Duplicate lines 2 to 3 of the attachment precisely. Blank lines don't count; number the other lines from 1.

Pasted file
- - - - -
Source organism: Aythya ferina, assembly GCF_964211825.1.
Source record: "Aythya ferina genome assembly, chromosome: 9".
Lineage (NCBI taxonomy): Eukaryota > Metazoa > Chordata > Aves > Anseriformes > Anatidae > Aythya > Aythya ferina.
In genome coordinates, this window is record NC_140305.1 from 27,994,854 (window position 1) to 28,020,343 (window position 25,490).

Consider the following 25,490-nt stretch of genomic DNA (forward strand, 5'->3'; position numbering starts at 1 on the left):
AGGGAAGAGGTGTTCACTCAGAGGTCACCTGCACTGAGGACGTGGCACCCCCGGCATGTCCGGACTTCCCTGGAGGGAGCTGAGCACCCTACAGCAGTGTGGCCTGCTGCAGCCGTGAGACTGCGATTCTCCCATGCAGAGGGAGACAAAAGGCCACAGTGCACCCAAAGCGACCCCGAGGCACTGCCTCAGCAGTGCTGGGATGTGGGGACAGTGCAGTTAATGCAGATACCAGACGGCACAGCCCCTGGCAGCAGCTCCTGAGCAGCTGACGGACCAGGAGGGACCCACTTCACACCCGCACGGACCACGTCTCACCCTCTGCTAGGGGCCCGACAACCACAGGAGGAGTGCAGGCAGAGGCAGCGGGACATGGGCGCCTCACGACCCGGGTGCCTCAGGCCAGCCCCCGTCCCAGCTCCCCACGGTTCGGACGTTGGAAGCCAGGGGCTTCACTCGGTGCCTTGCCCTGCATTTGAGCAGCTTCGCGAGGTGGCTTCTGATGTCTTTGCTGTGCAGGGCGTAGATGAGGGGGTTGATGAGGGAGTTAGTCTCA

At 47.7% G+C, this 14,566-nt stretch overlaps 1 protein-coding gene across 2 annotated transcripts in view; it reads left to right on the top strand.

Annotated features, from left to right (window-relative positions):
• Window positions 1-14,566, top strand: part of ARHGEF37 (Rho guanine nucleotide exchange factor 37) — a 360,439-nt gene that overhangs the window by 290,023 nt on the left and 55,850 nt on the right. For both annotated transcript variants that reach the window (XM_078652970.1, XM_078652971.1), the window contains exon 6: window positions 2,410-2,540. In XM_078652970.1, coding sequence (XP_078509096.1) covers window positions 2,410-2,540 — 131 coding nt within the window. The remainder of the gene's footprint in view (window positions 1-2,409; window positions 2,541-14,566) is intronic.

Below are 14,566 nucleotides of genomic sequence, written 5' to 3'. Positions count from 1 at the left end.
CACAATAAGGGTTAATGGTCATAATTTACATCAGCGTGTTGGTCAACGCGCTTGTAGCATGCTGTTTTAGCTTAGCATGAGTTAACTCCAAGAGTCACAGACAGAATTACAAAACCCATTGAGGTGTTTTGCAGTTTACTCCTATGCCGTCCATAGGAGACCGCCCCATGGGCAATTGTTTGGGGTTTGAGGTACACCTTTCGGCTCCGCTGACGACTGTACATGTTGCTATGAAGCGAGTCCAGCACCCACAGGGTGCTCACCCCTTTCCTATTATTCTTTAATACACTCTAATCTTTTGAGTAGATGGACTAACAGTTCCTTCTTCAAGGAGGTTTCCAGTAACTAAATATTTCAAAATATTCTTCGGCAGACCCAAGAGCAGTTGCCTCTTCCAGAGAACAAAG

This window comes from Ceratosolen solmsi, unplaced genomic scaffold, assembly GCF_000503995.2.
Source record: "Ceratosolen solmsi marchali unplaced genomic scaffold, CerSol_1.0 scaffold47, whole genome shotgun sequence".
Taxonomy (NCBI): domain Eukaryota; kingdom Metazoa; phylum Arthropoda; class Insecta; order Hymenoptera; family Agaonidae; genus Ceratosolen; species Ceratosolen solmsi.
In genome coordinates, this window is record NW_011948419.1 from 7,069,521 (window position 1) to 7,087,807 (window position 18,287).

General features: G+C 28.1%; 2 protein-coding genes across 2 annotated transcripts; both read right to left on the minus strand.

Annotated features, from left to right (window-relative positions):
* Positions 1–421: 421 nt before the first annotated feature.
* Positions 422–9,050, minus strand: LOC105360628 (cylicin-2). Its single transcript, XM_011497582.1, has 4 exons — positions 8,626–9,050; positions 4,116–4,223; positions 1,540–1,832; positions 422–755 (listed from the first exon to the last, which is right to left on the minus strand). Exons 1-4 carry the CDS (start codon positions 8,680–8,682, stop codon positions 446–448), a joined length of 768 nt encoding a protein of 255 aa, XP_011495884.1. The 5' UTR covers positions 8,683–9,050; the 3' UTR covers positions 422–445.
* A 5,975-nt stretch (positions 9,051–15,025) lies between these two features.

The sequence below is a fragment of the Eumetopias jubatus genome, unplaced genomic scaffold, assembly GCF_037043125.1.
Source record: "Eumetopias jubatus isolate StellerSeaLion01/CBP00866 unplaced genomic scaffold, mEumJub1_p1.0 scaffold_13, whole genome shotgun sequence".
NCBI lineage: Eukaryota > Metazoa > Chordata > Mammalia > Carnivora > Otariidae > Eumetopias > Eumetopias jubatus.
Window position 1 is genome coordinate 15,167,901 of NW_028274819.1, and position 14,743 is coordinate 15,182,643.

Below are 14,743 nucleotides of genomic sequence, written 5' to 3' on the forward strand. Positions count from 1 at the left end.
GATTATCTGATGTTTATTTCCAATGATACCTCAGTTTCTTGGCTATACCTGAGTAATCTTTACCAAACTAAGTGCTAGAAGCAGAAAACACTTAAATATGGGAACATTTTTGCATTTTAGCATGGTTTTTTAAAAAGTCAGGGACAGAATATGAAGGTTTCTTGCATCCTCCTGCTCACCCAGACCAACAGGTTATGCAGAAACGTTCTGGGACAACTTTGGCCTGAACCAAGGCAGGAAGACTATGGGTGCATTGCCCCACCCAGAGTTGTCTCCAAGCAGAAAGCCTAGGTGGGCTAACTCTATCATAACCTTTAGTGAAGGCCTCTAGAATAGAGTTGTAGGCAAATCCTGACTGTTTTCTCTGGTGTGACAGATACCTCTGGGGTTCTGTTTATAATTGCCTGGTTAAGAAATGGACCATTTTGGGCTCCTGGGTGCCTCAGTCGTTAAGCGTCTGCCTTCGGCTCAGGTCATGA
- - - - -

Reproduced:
Source record: "Aythya ferina genome assembly, chromosome: 9".
Lineage (NCBI taxonomy): Eukaryota > Metazoa > Chordata > Aves > Anseriformes > Anatidae > Aythya > Aythya ferina.